- Hardware is cool again. Think smart mirrors, intelligent store shelves, wearables, RFID and IoT. I was impressed with the hardware Panasonic had on display. From smarter cash registers which employed front facing cameras with facial recognition to sophisticated store cameras and audio devices. What I was really excited about was what they have to transform your store shelves from dumb to smart. Panasonic demonstrated a full turn key solution to bring beacons, shelf sensors, smarter pricing tags and video displays. The solution offers retailers the ability to have a view of what is happening at the store shelf based on a digital signal, not relying on constant human monitoring (which we know is not necessarily accurate or timely). With a smarter store shelf, the retailer and their CPG partners will get closer to a real time view of what is really happening at the shelf. Service provider Checkpoint also displayed their RFID technology, which comes from their OATsystems acquisition. The ability to leverage RFID for better monitoring of shipments is one use case. However, the potential use case for retailers is in more accurate order assembly. As an ever increasing number of consumers are looking to order online and pick up in the store, the need for accurately assembled orders by the store takes on greater degree of importance. There was also the smart mirror that Zebra demonstrated. The mirror brings some online retail functionality to the brick and mortar store. Not only will the mirror allow you to “see” merchandise on the patron, but based on what merchandise you are trying on, the mirror is smart enough to start suggesting other products. Just like the experience when we are online and get suggestions based on what we have on our basket. Talk about cross sell and up sell…and impulse buys! These are a few examples of how hardware is becoming cool again. The evolution in hardware is bringing more flexibility, intelligence and online experience functionality to the brick and mortar stores.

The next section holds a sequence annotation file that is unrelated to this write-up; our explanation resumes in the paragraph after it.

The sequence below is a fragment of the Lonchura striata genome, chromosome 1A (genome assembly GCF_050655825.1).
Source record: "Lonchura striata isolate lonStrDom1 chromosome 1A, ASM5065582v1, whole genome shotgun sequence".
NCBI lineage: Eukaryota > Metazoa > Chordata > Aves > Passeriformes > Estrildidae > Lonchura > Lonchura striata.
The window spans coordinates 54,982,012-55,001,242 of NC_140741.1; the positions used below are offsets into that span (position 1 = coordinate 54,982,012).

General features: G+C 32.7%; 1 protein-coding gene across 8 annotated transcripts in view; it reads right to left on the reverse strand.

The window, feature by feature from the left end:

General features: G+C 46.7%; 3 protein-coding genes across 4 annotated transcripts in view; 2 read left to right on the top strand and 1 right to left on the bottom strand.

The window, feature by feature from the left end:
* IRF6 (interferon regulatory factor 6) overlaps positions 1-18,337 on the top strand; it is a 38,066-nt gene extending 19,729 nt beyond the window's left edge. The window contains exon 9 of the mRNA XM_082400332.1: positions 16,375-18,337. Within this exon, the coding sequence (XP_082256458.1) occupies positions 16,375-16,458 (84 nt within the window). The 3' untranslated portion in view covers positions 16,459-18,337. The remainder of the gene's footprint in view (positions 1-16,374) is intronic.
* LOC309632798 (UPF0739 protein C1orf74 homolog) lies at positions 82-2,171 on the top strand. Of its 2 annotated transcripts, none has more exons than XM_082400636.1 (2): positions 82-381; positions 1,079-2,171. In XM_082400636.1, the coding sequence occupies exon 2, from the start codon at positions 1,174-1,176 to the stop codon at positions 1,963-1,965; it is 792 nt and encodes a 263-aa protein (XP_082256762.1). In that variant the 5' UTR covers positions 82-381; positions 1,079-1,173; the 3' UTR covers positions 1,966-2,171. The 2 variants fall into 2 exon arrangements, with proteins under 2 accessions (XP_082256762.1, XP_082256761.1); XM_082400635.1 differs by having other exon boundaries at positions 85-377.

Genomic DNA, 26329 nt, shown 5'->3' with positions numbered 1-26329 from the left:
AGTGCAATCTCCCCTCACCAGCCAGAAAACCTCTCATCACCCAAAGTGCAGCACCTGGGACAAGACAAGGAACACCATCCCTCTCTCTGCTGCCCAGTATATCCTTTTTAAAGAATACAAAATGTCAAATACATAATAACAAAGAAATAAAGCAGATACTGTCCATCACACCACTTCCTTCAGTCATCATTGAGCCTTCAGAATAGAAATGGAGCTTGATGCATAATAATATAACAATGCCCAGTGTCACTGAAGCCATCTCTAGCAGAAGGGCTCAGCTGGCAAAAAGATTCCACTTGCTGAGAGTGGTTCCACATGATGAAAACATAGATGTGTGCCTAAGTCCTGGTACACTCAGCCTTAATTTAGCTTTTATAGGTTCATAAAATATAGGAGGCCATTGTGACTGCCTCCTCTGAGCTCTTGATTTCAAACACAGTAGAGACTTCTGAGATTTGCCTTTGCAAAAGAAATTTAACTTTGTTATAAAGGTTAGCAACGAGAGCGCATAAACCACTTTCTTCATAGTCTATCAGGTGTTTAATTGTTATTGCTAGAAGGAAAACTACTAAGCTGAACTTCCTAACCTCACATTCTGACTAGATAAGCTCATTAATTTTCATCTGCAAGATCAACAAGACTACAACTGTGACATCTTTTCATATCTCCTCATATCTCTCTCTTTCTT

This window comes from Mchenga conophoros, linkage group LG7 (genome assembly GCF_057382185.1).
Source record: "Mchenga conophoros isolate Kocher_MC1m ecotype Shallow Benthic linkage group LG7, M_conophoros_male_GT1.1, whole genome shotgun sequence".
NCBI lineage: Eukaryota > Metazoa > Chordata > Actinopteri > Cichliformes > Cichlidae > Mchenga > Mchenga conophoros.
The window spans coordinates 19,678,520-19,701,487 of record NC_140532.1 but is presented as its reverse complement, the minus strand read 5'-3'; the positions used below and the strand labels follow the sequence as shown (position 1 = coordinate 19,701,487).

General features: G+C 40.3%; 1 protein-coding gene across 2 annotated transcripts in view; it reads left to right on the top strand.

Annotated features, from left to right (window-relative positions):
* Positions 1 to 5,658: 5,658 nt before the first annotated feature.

- Better servicing of the customer life cycle. With customers wanting to engage anywhere and from any devices, the need for a more complete understanding of the customer is paramount. Whether this is from the fulfillment, marketing or personalization point of view. I met with many service providers that were all tackling the customer life cycle from these angles. One of the key impacts of the JDA – IBM partnership is to have a more complete view of how to manage customer fulfillment. The offering from the partnership is tackling more efficient retail fulfillment – ensuring greater customer life cycle management from the fulfillment angle. Other service providers such a Engage.cx tackle the customer life cycle needs from the CRM perspective. I think that the term CRM does not properly describe what the service provider is offering. The basic premise of pulling customer data from the wide source of available information (regardless of where it was created) and offering a richer customer profile – like what we try to do in our legacy CRM systems – is vital for next generation retail. There are also service providers such as MomentFeed that are tackling the customer life cycle from the focused marketing angle. Retailers strive to have a better profile of their customers, but also to have a more precise way in which to target these customers with their marketing efforts. Focusing on targeted campaigns and leveraging mobility, the offering is addressing a key component of the customer life cycle: making it actionable at the most precise touch point. These are just some examples of solutions that address the growing need for richer and more complete view of the entire customer life cycle. Retailers need to be savvy about how the better fulfill, manage and target their consumers. We are truly driving to personalized retail.